Because of the work that brought me to San Jose, I ended up interviewing urban homesteaders and other folks who were taking to the Internet in order to share new farming knowledge in a way that had not been possible before that point. While the manifestations of their political beliefs varied, there was a real anarcho-libertarian attitude and mindset which united many of them that also resonated with me. The modern food supply has become a cesspoolsomething I had been aware of for a long time since becoming acquainted with the writing and activism of Jose Bove—and there is an alternative that we can make possible. With regard to the food chain, since I had given up being vegan in my early 20s I was all rhetoric and not a whole lot of action. I was finally realizing that the soil is a great place to turn philosophy into practice. I was living in South Boston at the time and there was limited space for my own planting, so I started a simple worm compost bin. I had to start somewhere.

The worms and I moved to Portland a handful of months later and I tried my hand at growing pot in 5 gallon buckets, which went pretty well until I eventually tried to transplant them. I wasn’t really a big pot smoker but someone had seeds and I had buckets and soil and I figured it was worth a try. It was Summer by then and the place I lived in had a big, beautiful rooftop deck so we ended up filling containers, including my failed pot buckets, with dirt and we grew a bunch of anemic vegetables with moderate success. One of our roommates was really into beerhe is now a brewer down at In’Finitiand he had great success growing hops over the course of a couple of years.

We all had a lot to learnthey’re still growing up there as I understand itbut we were proud of our humble start.

The exercise of putting life into the soil and working with it to the point of literal fruition means so many things to me. It was a way to take control of a thing I felt passionately about, and to begin to divest from a shitty system. I was able to interface with the things that I was putting into my body. So much of my work to that point had been, and continues to be, post-modern in the sense that the outcomes and results can often be vague and ethereal. With growing your own food there are very clear signs of success, which you can eat, and an endless amount of approaches to getting better and improving upon that process.

Over the past handful of years, working with food has become a unifying interest of mine.  I value and appreciate the work that groups like Cultivating Community are doing, and I value the work and activism of Rep. (and farmer) Craig Hickman is doing in the state legislature to ensure that food and community remain pillars on which Maine’s future is constructed. For me, my own gardening has become an increasingly substantial part of my own life. Philosophies regarding food is often an overlapping interest I share with those I disagree about all else. It pulls me away from the screen and puts me in touch with my neighbors. It is a topic that brings my older neighbors and my wife together, particularly when they drop in and offer hours of advice and conversation about gardening and anything else that comes up along the way. And my garden overflows, and that overflow finds itself into the hands of friends who seem to appreciate it.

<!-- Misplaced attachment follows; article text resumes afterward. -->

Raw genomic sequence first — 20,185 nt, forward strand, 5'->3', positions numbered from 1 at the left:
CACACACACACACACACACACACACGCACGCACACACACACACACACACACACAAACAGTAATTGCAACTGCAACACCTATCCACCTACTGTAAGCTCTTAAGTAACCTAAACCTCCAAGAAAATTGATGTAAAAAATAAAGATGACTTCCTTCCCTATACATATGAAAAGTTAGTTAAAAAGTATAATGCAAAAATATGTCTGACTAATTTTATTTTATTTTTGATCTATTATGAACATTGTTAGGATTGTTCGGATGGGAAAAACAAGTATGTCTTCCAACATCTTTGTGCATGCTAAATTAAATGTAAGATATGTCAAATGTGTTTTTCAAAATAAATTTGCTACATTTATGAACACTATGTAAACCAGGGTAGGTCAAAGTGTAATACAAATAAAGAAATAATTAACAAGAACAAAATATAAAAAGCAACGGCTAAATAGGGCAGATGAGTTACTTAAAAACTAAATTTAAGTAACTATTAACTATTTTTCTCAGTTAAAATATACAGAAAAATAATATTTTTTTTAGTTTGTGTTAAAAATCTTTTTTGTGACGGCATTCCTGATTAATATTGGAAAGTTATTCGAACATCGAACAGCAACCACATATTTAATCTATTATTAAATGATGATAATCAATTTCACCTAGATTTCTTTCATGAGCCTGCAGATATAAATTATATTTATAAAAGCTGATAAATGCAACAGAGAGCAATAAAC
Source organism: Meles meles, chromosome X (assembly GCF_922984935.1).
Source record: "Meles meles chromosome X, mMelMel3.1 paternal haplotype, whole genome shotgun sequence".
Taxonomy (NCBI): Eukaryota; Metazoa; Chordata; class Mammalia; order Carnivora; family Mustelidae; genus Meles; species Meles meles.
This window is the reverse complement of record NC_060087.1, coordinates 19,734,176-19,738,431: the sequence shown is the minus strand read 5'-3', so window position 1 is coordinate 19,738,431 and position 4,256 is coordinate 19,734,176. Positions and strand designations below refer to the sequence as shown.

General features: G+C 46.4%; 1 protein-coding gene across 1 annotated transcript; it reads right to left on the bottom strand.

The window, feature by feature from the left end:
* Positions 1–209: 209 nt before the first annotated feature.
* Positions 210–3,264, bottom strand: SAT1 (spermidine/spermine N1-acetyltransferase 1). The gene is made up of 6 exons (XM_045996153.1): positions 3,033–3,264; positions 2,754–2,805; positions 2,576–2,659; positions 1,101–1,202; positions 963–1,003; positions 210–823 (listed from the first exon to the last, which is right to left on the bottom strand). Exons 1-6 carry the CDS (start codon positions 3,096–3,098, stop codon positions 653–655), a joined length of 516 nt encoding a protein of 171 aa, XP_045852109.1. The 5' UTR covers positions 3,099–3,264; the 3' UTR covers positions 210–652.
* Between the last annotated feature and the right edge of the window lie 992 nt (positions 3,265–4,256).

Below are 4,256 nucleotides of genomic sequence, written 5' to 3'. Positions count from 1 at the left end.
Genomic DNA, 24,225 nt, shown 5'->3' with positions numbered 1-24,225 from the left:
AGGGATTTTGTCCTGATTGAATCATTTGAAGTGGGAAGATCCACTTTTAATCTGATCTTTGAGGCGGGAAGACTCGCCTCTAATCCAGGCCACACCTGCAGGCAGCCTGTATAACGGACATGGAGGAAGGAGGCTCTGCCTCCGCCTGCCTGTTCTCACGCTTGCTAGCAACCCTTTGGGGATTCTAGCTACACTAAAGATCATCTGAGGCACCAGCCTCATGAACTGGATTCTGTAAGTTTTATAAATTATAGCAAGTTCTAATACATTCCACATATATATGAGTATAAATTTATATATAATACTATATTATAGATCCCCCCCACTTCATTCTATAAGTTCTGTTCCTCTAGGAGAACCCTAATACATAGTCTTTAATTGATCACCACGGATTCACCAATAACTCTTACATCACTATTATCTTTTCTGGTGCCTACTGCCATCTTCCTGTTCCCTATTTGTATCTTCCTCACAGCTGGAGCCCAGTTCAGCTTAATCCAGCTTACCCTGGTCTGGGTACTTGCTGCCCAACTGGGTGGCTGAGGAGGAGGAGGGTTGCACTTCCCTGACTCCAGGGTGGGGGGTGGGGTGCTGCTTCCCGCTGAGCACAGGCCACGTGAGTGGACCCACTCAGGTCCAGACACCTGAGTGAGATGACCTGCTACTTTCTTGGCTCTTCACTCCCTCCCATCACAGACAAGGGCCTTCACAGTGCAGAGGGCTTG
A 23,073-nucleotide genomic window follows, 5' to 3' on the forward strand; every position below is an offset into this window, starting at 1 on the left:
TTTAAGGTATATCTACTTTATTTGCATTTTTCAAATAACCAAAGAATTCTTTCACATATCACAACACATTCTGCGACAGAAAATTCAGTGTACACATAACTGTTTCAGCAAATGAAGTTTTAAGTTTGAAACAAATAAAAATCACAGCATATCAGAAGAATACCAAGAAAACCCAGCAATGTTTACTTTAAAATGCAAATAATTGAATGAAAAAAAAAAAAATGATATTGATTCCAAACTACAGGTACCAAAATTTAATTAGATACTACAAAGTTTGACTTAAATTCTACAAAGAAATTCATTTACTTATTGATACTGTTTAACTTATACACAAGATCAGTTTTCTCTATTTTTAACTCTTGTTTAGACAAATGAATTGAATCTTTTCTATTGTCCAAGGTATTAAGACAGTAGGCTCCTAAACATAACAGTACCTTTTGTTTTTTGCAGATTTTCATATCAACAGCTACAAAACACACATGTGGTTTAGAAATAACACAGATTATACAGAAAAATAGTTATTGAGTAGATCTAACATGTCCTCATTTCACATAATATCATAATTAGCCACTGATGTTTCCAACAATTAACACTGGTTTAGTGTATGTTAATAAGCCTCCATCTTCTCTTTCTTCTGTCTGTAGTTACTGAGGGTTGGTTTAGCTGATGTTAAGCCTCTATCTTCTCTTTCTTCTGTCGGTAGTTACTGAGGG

And even enough I don’t think of it consciously, the act of getting my hands dirtyliterally dirtyin the garden connects me with the memory of my father. If I were a regretful person, I would be sorry that I squandered those opportunities that I had to spend with him while he was on this plane, but I was just a kid and I didn’t know shit. Spending time in the soil and under the sun reminds me of him and his love for spending his time the same way. It has the same effect as when I listen to Patsy Cline, the only recording artist he paid any mind to, or sitting at a diner bar like he spent so much of his time doing.

I recently talked with Corey Norman, director of the film The Hanover House. In the movie, his protagonist comes upon his father’s ghost, and in conversation Corey explained that his own father passed away a few years back. He also mentioned that one of his favorite movies is The Shining, which offers one of the most notorious portrayals of a father and son relationship ever committed to celluloid. Fathers, particularly supernatural representations of them, are very much on his mind. We talked about how, for a lot of sons who lose their dads earlier than expected, the memory of a deceased father is the closest thing to a ghost we will come to communing with. It is always there, whether we are conscious of it or not, and we end up spending part of our lives trying to get to know and understand it. Gardening is the attitude, the politics, the catalyst for community, and all of the aforementioned for me, but more and more it is the medium by which I commune with that tractor-fixated, soil-obsessed, Patsy Cline loving ghost.


Alex Steed

About Alex Steed

Alex Steed has written about and engaged in politics since he was an insufferable teenager. He has run for the Statehouse and produced a successful web series. He now runs a content firm called Knack Factory with two guys who are a lot more talented than himself.